Yet with every day a dark magic within him grows stronger, threatening to destroy all he has built. With the help of a young monk and a legendary Grisha Squaller, Nikolai will journey to the places in Ravka where the deepest magic survives to vanquish the terrible legacy inside him. He will risk everything to save his country and himself. But some secrets aren’t meant to stay buried—and some wounds aren’t meant to heal.

[softly, from under a pile of blankets] what the hell was that ending?

I finished this book and the moment wavered in voluminous silence. And then, the whole world rushed in. Disbelief came first, then surprise. Then the full scope of the ending struck me with a pang of bewildered anger, that this unexpected and extraordinarily horrid thing should happen only for the story to just… stop.

So, as I said, what the hell.

Continue reading “Review: King of Scars (Nikolai Duology #1) by Leigh Bardugo”


Review: Jade City (The Green Bone Saga #1) by Fonda Lee


Magical jade—mined, traded, stolen, and killed for—is the lifeblood of the island of Kekon. For centuries, honorable Green Bone warriors like the Kaul family have used it to enhance their abilities and defend the island from foreign invasion.

Now the war is over and a new generation of Kauls vies for control of Kekon’s bustling capital city. They care about nothing but protecting their own, cornering the jade market, and defending the districts under their protection. Ancient tradition has little place in this rapidly changing nation.

When a powerful new drug emerges that lets anyone—even foreigners—wield jade, the simmering tension between the Kauls and the rival Ayt family erupts into open violence. The outcome of this clan war will determine the fate of all Green Bones—from their grandest patriarch to the lowliest motorcycle runner on the streets—and of Kekon itself.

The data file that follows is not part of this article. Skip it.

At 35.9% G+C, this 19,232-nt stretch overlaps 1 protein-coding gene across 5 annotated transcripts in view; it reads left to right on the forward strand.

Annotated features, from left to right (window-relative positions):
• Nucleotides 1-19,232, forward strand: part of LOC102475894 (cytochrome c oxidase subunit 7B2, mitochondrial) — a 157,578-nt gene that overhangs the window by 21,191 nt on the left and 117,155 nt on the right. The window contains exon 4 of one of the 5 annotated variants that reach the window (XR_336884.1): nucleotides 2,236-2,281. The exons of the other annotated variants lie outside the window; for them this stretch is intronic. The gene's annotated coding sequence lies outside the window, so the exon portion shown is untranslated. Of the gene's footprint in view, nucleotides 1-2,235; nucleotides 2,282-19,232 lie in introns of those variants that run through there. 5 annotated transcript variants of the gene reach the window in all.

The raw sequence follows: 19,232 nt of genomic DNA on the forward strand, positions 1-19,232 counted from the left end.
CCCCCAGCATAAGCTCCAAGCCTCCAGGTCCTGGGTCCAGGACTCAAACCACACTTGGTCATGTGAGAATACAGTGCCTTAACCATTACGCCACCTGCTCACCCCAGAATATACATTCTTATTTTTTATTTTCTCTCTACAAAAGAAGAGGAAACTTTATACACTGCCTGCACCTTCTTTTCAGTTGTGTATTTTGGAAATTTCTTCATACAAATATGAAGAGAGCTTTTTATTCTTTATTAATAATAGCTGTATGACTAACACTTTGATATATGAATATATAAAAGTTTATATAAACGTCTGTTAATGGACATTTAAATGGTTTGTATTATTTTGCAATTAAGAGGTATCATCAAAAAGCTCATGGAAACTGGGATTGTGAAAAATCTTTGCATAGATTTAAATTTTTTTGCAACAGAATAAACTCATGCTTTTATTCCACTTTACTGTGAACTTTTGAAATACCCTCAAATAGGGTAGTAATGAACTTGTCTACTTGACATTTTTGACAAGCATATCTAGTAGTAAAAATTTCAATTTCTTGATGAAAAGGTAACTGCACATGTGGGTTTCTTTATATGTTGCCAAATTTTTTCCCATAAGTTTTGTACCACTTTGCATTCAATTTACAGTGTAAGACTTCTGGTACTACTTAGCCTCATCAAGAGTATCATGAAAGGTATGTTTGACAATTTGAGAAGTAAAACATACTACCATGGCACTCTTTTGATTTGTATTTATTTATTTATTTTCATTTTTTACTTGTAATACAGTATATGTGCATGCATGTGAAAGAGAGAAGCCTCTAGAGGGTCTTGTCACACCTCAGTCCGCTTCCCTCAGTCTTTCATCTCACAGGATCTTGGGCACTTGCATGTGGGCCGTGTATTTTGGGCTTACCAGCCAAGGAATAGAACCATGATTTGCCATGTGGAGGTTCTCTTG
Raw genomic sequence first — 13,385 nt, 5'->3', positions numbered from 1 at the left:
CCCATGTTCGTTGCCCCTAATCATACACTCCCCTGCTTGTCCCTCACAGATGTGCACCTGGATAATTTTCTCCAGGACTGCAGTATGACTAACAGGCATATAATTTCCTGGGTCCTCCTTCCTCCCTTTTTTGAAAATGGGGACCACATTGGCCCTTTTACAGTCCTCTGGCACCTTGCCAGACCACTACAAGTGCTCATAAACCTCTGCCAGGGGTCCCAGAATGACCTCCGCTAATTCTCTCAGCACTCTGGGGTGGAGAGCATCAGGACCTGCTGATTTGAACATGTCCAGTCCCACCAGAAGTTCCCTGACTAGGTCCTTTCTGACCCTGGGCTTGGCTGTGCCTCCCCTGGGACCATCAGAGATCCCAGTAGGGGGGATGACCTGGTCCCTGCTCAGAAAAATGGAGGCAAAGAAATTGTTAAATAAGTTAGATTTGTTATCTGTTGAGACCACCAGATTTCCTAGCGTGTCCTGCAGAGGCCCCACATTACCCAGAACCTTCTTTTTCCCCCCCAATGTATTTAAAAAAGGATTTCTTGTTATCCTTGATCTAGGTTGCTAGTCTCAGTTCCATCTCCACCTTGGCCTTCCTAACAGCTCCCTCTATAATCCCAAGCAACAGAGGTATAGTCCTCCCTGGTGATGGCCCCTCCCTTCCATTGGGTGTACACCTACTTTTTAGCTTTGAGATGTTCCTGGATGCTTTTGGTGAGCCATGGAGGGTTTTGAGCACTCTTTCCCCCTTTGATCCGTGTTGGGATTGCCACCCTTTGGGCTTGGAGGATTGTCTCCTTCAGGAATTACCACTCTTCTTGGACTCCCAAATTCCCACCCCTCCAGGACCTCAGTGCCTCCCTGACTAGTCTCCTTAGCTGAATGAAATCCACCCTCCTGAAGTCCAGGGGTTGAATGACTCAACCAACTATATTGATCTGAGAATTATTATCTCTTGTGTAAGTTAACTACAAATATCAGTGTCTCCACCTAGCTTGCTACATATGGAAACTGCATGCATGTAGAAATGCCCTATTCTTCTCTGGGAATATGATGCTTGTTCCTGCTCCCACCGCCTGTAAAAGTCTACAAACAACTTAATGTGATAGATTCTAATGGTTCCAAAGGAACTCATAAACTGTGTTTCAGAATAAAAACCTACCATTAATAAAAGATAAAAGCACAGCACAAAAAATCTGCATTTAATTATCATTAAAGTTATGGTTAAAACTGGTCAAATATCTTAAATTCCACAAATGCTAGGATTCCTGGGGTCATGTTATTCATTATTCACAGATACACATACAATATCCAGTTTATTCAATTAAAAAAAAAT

Jade City begins an epic tale of family, honor, and those who live and die by the ancient laws of jade and blood.

RATING: ☆★☆★☆

Jade City is set in a world where jade confers great strength and power to those who can wield it—without risking madness or a lethal propensity to the Itches.

More than a quarter of a century before, the island nation of Kekon was freed from the imperial thrall of the Shotarians. Ever since, the jade-wielding warriors of No Peak and Mountain—the two largest clans in Kekon’s capital city—have worked together in their complex webs of favor and obligation, indulging the unending performance of glad-handing and compromise, but the candle of their fragile, flexible alliance is burning at both ends and lighting their way to irreversible violence. The Kekonese had thought the war was in the past, but it seems it refuses to remain there. Continue reading “Review: Jade City (The Green Bone Saga #1) by Fonda Lee”

Top Ten Tuesday